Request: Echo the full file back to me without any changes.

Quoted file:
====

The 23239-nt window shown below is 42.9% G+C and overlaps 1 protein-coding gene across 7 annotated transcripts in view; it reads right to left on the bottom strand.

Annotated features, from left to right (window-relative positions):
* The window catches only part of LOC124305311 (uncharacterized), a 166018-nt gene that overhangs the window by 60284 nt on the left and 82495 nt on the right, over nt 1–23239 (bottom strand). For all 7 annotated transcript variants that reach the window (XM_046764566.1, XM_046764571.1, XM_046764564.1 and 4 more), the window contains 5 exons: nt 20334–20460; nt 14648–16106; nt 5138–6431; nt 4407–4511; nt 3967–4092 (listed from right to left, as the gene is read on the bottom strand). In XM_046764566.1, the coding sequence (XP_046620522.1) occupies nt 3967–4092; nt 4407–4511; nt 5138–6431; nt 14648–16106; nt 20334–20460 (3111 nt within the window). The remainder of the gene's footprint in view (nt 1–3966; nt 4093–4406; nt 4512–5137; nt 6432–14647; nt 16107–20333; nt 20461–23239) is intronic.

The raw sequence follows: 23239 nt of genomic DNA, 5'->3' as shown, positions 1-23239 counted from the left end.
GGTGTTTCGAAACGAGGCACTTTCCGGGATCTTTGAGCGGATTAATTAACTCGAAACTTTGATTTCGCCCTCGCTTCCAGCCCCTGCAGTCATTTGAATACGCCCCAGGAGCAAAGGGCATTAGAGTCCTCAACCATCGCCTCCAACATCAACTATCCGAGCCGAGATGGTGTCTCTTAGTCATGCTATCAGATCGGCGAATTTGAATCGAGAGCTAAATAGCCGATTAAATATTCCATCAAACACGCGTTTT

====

The 23239-nt window shown below is 42.9% G+C and overlaps 1 protein-coding gene across 7 annotated transcripts in view; it reads right to left on the bottom strand.

Annotated features, from left to right (window-relative positions):
* The window catches only part of LOC124305311 (uncharacterized), a 166018-nt gene that overhangs the window by 60284 nt on the left and 82495 nt on the right, over nt 1–23239 (bottom strand). For all 7 annotated transcript variants that reach the window (XM_046764566.1, XM_046764571.1, XM_046764564.1 and 4 more), the window contains 5 exons: nt 20334–20460; nt 14648–16106; nt 5138–6431; nt 4407–4511; nt 3967–4092 (listed from right to left, as the gene is read on the bottom strand). In XM_046764566.1, the coding sequence (XP_046620522.1) occupies nt 3967–4092; nt 4407–4511; nt 5138–6431; nt 14648–16106; nt 20334–20460 (3111 nt within the window). The remainder of the gene's footprint in view (nt 1–3966; nt 4093–4406; nt 4512–5137; nt 6432–14647; nt 16107–20333; nt 20461–23239) is intronic.

The raw sequence follows: 23239 nt of genomic DNA, 5'->3' as shown, positions 1-23239 counted from the left end.
GGTGTTTCGAAACGAGGCACTTTCCGGGATCTTTGAGCGGATTAATTAACTCGAAACTTTGATTTCGCCCTCGCTTCCAGCCCCTGCAGTCATTTGAATACGCCCCAGGAGCAAAGGGCATTAGAGTCCTCAACCATCGCCTCCAACATCAACTATCCGAGCCGAGATGGTGTCTCTTAGTCATGCTATCAGATCGGCGAATTTGAATCGAGAGCTAAATAGCCGATTAAATATTCCATCAAACACGCGTTTT